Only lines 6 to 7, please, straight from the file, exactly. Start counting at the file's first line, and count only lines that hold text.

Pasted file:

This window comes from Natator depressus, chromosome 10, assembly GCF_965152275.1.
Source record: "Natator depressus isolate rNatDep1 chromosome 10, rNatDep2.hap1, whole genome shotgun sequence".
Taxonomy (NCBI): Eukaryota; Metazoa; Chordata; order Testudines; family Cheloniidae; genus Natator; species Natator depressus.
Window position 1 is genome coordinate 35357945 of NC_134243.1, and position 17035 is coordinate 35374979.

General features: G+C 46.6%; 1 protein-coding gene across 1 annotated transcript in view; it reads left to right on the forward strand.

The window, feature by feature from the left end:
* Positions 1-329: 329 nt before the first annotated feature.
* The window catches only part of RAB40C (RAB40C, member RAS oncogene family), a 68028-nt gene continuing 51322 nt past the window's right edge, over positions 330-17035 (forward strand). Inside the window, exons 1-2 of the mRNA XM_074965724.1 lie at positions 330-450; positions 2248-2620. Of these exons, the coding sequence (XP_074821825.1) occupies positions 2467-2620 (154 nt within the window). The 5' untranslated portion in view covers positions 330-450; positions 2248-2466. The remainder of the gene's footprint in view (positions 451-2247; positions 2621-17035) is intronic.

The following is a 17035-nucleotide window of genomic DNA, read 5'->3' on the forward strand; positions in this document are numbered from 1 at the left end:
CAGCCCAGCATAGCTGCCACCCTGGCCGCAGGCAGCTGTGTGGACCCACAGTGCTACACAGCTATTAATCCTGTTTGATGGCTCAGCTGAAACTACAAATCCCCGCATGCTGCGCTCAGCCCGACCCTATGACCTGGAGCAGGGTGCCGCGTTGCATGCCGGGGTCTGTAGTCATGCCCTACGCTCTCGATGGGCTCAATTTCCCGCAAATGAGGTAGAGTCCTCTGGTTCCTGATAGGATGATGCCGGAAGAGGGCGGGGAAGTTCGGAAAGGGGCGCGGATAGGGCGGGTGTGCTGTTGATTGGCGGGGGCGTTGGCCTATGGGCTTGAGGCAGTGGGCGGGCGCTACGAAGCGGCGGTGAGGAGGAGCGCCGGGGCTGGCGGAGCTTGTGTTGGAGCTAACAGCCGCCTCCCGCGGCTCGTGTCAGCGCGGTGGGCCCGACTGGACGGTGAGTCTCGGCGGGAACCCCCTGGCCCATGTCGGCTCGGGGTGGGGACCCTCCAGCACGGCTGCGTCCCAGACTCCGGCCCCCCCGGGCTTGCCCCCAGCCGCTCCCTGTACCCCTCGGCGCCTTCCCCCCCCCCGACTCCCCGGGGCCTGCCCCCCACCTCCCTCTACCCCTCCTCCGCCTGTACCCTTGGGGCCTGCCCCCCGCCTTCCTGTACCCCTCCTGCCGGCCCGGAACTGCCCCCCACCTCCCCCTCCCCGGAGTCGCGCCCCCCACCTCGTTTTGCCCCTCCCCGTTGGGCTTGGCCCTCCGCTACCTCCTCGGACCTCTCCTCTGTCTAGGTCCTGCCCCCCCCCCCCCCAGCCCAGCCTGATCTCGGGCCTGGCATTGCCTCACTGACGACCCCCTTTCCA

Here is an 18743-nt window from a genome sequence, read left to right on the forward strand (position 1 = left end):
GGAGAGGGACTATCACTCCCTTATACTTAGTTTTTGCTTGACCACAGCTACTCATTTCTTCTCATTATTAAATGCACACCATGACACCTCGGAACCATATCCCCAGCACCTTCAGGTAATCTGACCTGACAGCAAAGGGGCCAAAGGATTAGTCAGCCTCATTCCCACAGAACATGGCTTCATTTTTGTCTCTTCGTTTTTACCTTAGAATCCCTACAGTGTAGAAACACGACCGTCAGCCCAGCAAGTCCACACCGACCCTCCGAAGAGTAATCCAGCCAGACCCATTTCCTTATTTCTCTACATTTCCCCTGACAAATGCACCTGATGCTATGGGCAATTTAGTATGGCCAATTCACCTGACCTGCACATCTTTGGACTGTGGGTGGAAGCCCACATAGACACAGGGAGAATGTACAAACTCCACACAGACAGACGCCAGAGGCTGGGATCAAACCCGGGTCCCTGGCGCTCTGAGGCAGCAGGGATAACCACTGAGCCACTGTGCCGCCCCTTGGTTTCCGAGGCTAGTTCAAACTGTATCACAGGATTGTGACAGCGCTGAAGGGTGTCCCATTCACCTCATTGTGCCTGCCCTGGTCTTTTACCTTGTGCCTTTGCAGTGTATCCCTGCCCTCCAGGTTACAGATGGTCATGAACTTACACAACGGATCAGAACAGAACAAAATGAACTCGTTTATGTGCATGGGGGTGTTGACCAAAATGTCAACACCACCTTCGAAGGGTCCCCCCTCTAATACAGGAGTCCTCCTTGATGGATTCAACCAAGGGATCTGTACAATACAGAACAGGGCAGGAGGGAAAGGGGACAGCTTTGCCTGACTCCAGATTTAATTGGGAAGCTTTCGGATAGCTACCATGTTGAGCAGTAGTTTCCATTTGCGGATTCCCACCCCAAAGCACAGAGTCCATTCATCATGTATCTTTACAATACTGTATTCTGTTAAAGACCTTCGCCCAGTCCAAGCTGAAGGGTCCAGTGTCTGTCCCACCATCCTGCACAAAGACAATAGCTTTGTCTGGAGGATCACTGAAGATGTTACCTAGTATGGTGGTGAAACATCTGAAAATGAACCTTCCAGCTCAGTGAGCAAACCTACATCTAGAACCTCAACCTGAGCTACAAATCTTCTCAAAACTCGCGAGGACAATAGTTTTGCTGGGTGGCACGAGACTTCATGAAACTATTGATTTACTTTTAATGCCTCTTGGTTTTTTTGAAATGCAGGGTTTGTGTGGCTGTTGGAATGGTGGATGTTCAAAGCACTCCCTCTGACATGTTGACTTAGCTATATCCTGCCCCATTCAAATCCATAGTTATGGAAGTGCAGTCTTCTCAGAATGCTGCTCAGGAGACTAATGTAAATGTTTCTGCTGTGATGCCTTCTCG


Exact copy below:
The window, feature by feature from the left end:
* Positions 1-329: 329 nt before the first annotated feature.